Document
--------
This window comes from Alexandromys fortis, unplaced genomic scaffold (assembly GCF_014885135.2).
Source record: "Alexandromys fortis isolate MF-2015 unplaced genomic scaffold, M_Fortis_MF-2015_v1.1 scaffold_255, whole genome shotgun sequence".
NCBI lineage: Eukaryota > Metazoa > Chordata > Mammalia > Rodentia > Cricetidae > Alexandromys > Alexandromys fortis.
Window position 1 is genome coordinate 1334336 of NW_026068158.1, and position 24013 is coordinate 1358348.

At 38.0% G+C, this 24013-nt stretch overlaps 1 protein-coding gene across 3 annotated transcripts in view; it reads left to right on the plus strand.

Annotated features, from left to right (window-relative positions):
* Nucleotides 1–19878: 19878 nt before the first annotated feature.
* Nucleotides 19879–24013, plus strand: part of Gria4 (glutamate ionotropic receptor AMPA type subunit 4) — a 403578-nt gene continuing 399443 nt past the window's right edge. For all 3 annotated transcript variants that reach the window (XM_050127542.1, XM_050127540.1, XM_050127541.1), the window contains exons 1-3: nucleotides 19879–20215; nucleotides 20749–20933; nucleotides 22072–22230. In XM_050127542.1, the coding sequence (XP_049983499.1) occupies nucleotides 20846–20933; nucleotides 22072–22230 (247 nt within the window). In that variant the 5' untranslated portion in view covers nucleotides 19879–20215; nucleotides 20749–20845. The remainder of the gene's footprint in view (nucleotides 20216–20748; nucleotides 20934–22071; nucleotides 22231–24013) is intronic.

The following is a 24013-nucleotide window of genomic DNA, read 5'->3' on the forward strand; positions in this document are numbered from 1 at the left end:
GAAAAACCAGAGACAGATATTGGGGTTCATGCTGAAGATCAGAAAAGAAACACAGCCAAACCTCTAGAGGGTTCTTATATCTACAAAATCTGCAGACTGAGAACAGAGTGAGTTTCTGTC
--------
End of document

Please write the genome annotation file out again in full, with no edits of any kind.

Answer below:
This window comes from Alexandromys fortis, unplaced genomic scaffold (assembly GCF_014885135.2).
Source record: "Alexandromys fortis isolate MF-2015 unplaced genomic scaffold, M_Fortis_MF-2015_v1.1 scaffold_255, whole genome shotgun sequence".
NCBI lineage: Eukaryota > Metazoa > Chordata > Mammalia > Rodentia > Cricetidae > Alexandromys > Alexandromys fortis.
Window position 1 is genome coordinate 1334336 of NW_026068158.1, and position 24013 is coordinate 1358348.

At 38.0% G+C, this 24013-nt stretch overlaps 1 protein-coding gene across 3 annotated transcripts in view; it reads left to right on the plus strand.

Annotated features, from left to right (window-relative positions):
* Nucleotides 1–19878: 19878 nt before the first annotated feature.
* Nucleotides 19879–24013, plus strand: part of Gria4 (glutamate ionotropic receptor AMPA type subunit 4) — a 403578-nt gene continuing 399443 nt past the window's right edge. For all 3 annotated transcript variants that reach the window (XM_050127542.1, XM_050127540.1, XM_050127541.1), the window contains exons 1-3: nucleotides 19879–20215; nucleotides 20749–20933; nucleotides 22072–22230. In XM_050127542.1, the coding sequence (XP_049983499.1) occupies nucleotides 20846–20933; nucleotides 22072–22230 (247 nt within the window). In that variant the 5' untranslated portion in view covers nucleotides 19879–20215; nucleotides 20749–20845. The remainder of the gene's footprint in view (nucleotides 20216–20748; nucleotides 20934–22071; nucleotides 22231–24013) is intronic.

The following is a 24013-nucleotide window of genomic DNA, read 5'->3' on the forward strand; positions in this document are numbered from 1 at the left end:
GAAAAACCAGAGACAGATATTGGGGTTCATGCTGAAGATCAGAAAAGAAACACAGCCAAACCTCTAGAGGGTTCTTATATCTACAAAATCTGCAGACTGAGAACAGAGTGAGTTTCTGTC